People wanting to get the most out of their workouts have been asking for some time when the best time of day to exercise is. They wonder if waking up at the crack of dawn to exercise is better than fitting your fitness in right before bed. According to celebrity nutritionist and fitness trainer Diana Le Dean, when you exercise might not matter.
A recent article in the New York Times suggests that it may not be best for people to exercise right before going to bed. Le Dean feels that could be true for some individuals, but not for others. She said that the time of exercise is dependent on personal preference, and jokes that’s the reason gyms are open so many hours.
“Exercising before bed could cause people to find it difficult to sleep. It could also help you sleep very well by decompressing work from the day,” Le Dean said. She said that she personally prefers to exercise before bed because it allows her to “let out frustrations and worries.”
As a fitness trainer for 25 years, Le Dean has worked with clients who have a variety of preferences and goals. “I always ask, ‘when is it you like to train?'” She not only works with time preferences, but with activity preferences as well. “It doesn’t have to be a gym. You can walk, swim, or even wash the car as long as you move and get the heart beat higher,” she said.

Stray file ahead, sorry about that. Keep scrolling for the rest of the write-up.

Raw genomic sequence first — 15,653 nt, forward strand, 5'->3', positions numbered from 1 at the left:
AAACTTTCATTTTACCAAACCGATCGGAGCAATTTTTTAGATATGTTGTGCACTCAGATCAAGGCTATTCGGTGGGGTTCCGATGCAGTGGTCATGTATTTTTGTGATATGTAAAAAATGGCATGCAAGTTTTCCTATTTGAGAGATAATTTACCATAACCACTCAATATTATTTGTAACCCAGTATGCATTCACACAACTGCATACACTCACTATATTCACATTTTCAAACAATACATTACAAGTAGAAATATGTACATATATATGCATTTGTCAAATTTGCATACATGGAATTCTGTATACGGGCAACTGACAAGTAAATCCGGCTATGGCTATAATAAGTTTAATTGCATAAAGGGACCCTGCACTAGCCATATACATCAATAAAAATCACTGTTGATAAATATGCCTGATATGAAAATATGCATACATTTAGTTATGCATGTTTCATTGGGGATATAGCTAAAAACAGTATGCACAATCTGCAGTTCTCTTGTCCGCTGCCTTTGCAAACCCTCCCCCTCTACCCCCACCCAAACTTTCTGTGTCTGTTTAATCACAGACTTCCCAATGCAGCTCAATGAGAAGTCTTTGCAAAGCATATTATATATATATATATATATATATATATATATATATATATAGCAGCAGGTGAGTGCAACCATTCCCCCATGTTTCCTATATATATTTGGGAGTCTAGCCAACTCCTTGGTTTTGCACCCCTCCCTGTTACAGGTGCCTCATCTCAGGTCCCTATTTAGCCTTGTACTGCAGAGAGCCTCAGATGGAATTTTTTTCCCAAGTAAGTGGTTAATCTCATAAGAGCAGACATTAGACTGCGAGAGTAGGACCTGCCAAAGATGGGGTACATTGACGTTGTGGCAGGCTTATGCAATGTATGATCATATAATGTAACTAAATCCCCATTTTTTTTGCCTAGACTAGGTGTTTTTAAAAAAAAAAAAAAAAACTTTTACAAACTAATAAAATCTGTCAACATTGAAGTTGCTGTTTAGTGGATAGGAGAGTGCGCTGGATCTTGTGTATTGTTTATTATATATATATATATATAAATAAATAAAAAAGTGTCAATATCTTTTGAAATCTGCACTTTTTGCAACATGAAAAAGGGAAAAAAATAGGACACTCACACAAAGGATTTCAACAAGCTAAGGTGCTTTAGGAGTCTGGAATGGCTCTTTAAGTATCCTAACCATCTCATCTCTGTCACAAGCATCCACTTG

Le Dean also encourages people to experiment with their preferences. “The time [of exercise] could change every day. Find what works. Do what makes you happy.”
Those concerned about doing too much exercise before bed may find a compromise in the relaxation of yoga. Our resident yoga expert, Jill Lawson, shares a couple of poses that she likes to do before going to sleep.
“One of my favorite yoga poses to do before bed is called legs-up-the-wall pose. It is especially helpful if I have been standing a lot during the day. It is a mild inversion and also helps to alleviate swollen ankles due to poor circulation.”
Find a wall in your house that is clear of art, heaters, or any other obstructions. Sit facing the wall. Lie down and raise both legs as you shimmy your hips so that they come right up against the wall. Extend both legs up the wall and let them lean into it for support. Stay in this position for up to twenty minutes.
Another wonderfully relaxing position is child’s pose.
From all fours, sit back over your heels and rest your forehead on the floor, or on a folded blanket. Stay in this pose for up 1-3 minutes as you imagine laying down your stressful burdens before having a good night’s sleep.”